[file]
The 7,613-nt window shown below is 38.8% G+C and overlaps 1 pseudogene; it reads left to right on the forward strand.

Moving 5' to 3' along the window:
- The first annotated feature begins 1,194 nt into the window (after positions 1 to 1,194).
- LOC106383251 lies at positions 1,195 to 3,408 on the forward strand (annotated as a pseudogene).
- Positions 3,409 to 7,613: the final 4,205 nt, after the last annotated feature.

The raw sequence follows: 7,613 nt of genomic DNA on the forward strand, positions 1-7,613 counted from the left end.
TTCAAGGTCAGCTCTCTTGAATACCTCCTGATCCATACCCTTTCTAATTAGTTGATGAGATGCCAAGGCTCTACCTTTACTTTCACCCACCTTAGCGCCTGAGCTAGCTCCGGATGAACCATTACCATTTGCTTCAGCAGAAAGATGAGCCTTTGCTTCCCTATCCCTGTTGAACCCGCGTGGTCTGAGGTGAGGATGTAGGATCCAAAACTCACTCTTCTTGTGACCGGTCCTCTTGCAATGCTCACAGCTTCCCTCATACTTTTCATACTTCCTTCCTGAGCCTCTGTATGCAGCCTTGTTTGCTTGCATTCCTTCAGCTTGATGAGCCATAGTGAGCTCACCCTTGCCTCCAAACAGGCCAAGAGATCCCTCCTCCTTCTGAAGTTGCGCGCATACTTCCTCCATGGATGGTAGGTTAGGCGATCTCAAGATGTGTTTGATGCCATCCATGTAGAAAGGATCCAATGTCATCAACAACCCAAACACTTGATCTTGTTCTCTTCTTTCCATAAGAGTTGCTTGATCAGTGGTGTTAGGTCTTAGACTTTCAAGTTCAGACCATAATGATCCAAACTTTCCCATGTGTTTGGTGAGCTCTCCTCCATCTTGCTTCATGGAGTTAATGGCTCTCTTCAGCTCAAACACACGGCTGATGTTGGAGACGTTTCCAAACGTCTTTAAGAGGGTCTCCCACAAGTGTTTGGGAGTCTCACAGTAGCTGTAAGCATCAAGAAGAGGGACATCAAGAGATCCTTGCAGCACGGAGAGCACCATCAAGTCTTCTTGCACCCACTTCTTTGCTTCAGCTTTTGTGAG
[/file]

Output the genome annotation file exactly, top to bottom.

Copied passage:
The 7,613-nt window shown below is 38.8% G+C and overlaps 1 pseudogene; it reads left to right on the forward strand.

Moving 5' to 3' along the window:
- The first annotated feature begins 1,194 nt into the window (after positions 1 to 1,194).
- LOC106383251 lies at positions 1,195 to 3,408 on the forward strand (annotated as a pseudogene).
- Positions 3,409 to 7,613: the final 4,205 nt, after the last annotated feature.

The raw sequence follows: 7,613 nt of genomic DNA on the forward strand, positions 1-7,613 counted from the left end.
TTCAAGGTCAGCTCTCTTGAATACCTCCTGATCCATACCCTTTCTAATTAGTTGATGAGATGCCAAGGCTCTACCTTTACTTTCACCCACCTTAGCGCCTGAGCTAGCTCCGGATGAACCATTACCATTTGCTTCAGCAGAAAGATGAGCCTTTGCTTCCCTATCCCTGTTGAACCCGCGTGGTCTGAGGTGAGGATGTAGGATCCAAAACTCACTCTTCTTGTGACCGGTCCTCTTGCAATGCTCACAGCTTCCCTCATACTTTTCATACTTCCTTCCTGAGCCTCTGTATGCAGCCTTGTTTGCTTGCATTCCTTCAGCTTGATGAGCCATAGTGAGCTCACCCTTGCCTCCAAACAGGCCAAGAGATCCCTCCTCCTTCTGAAGTTGCGCGCATACTTCCTCCATGGATGGTAGGTTAGGCGATCTCAAGATGTGTTTGATGCCATCCATGTAGAAAGGATCCAATGTCATCAACAACCCAAACACTTGATCTTGTTCTCTTCTTTCCATAAGAGTTGCTTGATCAGTGGTGTTAGGTCTTAGACTTTCAAGTTCAGACCATAATGATCCAAACTTTCCCATGTGTTTGGTGAGCTCTCCTCCATCTTGCTTCATGGAGTTAATGGCTCTCTTCAGCTCAAACACACGGCTGATGTTGGAGACGTTTCCAAACGTCTTTAAGAGGGTCTCCCACAAGTGTTTGGGAGTCTCACAGTAGCTGTAAGCATCAAGAAGAGGGACATCAAGAGATCCTTGCAGCACGGAGAGCACCATCAAGTCTTCTTGCACCCACTTCTTTGCTTCAGCTTTTGTGAG